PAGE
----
Legendary fund manager Li Lu (who Charlie Munger backed) once said, 'The biggest investment risk is not the volatility of prices, but whether you will suffer a permanent loss of capital.' It's only natural to consider a company's balance sheet when you examine how risky it is, since debt is often involved when a business collapses. We note that Chia Tai Enterprises International Limited (HKG:3839) does have debt on its balance sheet. But the more important question is: how much risk is that debt creating?
What Risk Does Debt Bring?
Debt assists a business until the business has trouble paying it off, either with new capital or with free cash flow. Part and parcel of capitalism is the process of 'creative destruction' where failed businesses are mercilessly liquidated by their bankers. However, a more common (but still painful) scenario is that it has to raise new equity capital at a low price, thus permanently diluting shareholders. Of course, the upside of debt is that it often represents cheap capital, especially when it replaces dilution in a company with the ability to reinvest at high rates of return. The first step when considering a company's debt levels is to consider its cash and debt together.
What Is Chia Tai Enterprises International's Debt?
As you can see below, at the end of September 2021, Chia Tai Enterprises International had US$44.9m of debt, up from US$12.9m a year ago. Click the image for more detail. However, it also had US$26.2m in cash, and so its net debt is US$18.7m.
How Strong Is Chia Tai Enterprises International's Balance Sheet?
Zooming in on the latest balance sheet data, we can see that Chia Tai Enterprises International had liabilities of US$58.2m due within 12 months and liabilities of US$22.0m due beyond that. On the other hand, it had cash of US$26.2m and US$33.8m worth of receivables due within a year. So its liabilities total US$20.2m more than the combination of its cash and short-term receivables.
While this might seem like a lot, it is not so bad since Chia Tai Enterprises International has a market capitalization of US$47.0m, and so it could probably strengthen its balance sheet by raising capital if it needed to. However, it is still worthwhile taking a close look at its ability to pay off debt.
We measure a company's debt load relative to its earnings power by looking at its net debt divided by its earnings before interest, tax, depreciation, and amortization (EBITDA) and by calculating how easily its earnings before interest and tax (EBIT) cover its interest expense (interest cover). The advantage of this approach is that we take into account both the absolute quantum of debt (with net debt to EBITDA) and the actual interest expenses associated with that debt (with its interest cover ratio).
Chia Tai Enterprises International's net debt to EBITDA ratio of about 2.4 suggests only moderate use of debt. And its strong interest cover of 26.6 times, makes us even more comfortable. Notably, Chia Tai Enterprises International's EBIT launched higher than Elon Musk, gaining a whopping 137% on last year. The balance sheet is clearly the area to focus on when you are analysing debt. But it is Chia Tai Enterprises International's earnings that will influence how the balance sheet holds up in the future. So when considering debt, it's definitely worth looking at the earnings trend. Click here for an interactive snapshot.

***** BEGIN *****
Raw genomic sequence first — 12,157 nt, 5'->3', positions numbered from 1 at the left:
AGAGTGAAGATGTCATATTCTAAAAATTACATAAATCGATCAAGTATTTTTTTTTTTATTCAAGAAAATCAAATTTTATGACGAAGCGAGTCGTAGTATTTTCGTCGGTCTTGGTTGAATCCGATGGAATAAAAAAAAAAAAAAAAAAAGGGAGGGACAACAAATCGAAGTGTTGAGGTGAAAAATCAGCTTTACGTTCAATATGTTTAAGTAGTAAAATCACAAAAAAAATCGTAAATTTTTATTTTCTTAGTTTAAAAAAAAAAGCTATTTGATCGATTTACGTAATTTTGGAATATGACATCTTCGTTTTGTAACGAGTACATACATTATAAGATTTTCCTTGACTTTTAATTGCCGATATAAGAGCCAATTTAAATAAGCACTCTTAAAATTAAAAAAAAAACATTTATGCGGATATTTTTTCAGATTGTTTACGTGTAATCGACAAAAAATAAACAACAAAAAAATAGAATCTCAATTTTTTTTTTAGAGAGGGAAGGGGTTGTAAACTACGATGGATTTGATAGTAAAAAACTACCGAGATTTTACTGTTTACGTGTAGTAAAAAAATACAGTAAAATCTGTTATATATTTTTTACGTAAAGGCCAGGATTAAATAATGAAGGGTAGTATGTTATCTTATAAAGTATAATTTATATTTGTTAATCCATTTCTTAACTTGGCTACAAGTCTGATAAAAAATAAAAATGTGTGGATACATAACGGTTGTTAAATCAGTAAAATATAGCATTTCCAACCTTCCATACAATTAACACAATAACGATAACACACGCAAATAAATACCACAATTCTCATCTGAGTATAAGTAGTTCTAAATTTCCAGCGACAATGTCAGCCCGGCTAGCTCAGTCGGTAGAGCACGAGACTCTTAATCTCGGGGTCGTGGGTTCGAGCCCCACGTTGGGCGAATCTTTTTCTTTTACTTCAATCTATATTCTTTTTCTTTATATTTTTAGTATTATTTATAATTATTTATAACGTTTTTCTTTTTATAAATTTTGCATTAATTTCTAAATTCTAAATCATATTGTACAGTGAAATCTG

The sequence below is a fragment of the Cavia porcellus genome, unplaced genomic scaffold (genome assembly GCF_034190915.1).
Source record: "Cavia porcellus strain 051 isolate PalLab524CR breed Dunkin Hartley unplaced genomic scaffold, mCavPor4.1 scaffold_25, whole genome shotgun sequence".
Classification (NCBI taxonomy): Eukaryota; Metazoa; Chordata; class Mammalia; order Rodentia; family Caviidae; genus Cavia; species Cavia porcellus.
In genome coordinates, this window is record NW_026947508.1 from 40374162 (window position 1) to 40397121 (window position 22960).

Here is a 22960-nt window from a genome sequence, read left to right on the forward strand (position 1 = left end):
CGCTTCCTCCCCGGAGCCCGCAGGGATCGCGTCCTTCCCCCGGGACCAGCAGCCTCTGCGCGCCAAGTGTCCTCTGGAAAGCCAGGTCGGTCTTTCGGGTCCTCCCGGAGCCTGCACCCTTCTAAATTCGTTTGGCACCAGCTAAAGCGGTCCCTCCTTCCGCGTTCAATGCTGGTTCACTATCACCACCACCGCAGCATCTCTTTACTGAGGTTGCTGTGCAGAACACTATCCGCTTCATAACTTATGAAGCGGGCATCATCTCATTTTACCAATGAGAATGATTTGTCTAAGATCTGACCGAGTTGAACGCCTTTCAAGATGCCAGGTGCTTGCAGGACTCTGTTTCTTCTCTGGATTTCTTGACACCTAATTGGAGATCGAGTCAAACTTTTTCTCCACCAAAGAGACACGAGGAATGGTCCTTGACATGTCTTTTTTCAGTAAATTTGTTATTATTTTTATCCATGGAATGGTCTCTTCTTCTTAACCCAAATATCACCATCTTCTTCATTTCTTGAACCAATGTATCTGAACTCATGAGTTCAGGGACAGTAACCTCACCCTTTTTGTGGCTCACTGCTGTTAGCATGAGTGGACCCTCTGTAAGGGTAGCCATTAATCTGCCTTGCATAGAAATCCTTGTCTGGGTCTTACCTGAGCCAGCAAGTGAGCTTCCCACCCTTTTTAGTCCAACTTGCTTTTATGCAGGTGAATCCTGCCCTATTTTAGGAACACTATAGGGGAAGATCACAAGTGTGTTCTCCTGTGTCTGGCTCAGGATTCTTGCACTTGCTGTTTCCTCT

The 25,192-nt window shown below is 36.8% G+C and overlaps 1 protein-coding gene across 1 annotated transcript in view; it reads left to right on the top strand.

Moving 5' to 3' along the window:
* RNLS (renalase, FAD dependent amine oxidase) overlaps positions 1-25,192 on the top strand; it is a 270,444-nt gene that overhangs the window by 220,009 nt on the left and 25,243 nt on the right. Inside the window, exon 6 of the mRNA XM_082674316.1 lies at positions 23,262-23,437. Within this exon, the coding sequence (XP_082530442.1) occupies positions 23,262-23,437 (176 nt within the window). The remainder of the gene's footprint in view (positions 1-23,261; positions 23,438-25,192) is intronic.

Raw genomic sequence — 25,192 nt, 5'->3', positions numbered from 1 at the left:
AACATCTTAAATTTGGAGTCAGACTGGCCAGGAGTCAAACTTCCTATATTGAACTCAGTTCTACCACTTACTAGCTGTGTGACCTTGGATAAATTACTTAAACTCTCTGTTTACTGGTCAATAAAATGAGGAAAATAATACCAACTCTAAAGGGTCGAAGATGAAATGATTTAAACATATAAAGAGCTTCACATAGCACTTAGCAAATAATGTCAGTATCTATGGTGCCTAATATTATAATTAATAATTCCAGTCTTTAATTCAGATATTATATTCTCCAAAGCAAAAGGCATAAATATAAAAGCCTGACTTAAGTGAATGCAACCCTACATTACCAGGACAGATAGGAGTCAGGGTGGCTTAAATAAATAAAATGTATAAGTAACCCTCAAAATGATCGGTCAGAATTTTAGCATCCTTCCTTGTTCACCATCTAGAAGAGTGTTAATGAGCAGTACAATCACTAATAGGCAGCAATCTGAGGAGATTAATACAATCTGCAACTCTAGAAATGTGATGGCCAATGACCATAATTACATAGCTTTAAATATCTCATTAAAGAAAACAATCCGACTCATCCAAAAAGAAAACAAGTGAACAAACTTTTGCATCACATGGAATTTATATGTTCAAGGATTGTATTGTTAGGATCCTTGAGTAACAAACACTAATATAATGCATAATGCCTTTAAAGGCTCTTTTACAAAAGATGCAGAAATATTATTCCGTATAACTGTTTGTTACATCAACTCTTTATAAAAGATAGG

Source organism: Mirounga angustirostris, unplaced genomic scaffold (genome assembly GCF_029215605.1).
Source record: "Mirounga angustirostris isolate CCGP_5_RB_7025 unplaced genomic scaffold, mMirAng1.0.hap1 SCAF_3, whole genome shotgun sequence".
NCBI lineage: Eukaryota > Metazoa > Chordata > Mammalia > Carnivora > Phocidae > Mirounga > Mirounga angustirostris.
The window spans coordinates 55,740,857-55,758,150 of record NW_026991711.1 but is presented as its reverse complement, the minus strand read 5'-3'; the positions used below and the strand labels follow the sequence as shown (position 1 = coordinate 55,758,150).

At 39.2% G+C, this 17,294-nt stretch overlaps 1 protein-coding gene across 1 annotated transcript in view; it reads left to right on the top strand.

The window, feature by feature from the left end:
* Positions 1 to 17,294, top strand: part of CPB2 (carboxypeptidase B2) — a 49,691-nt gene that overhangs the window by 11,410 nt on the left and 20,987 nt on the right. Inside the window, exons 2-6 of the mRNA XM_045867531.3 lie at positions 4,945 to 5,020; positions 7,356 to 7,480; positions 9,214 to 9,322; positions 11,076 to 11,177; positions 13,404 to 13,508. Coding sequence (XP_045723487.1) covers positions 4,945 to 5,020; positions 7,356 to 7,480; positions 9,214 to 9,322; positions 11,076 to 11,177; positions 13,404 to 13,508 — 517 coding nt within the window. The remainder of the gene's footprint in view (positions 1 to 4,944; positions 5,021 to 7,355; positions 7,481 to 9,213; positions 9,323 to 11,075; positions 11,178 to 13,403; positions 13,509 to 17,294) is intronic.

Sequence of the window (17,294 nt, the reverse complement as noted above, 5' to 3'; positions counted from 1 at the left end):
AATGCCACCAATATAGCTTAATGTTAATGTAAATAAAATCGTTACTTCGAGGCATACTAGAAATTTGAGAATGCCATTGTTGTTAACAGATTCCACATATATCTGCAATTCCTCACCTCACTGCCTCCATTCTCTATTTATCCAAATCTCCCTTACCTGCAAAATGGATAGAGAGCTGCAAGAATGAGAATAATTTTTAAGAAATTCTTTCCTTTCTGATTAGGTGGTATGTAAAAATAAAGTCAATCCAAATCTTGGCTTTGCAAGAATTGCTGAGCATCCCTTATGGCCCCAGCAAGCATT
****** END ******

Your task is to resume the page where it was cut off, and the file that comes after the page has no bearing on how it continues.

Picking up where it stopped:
Finally, a company can only pay off debt with cold hard cash, not accounting profits. So it's worth checking how much of that EBIT is backed by free cash flow. During the last three years, Chia Tai Enterprises International burned a lot of cash. While that may be a result of expenditure for growth, it does make the debt far more risky.
Based on what we've seen Chia Tai Enterprises International is not finding it easy, given its conversion of EBIT to free cash flow, but the other factors we considered give us cause to be optimistic. There's no doubt that its ability to to cover its interest expense with its EBIT is pretty flash. Looking at all this data makes us feel a little cautious about Chia Tai Enterprises International's debt levels. While debt does have its upside in higher potential returns, we think shareholders should definitely consider how debt levels might make the stock more risky. When analysing debt levels, the balance sheet is the obvious place to start. However, not all investment risk resides within the balance sheet - far from it. Be aware that Chia Tai Enterprises International is showing 2 warning signs in our investment analysis , you should know about...
When all is said and done, sometimes its easier to focus on companies that don't even need debt. Readers can access a list of growth stocks with zero net debt 100% free, right now.
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This article by Simply Wall St is general in nature. We provide commentary based on historical data and analyst forecasts only using an unbiased methodology and our articles are not intended to be financial advice. It does not constitute a recommendation to buy or sell any stock, and does not take account of your objectives, or your financial situation. We aim to bring you long-term focused analysis driven by fundamental data. Note that our analysis may not factor in the latest price-sensitive company announcements or qualitative material. Simply Wall St has no position in any stocks mentioned.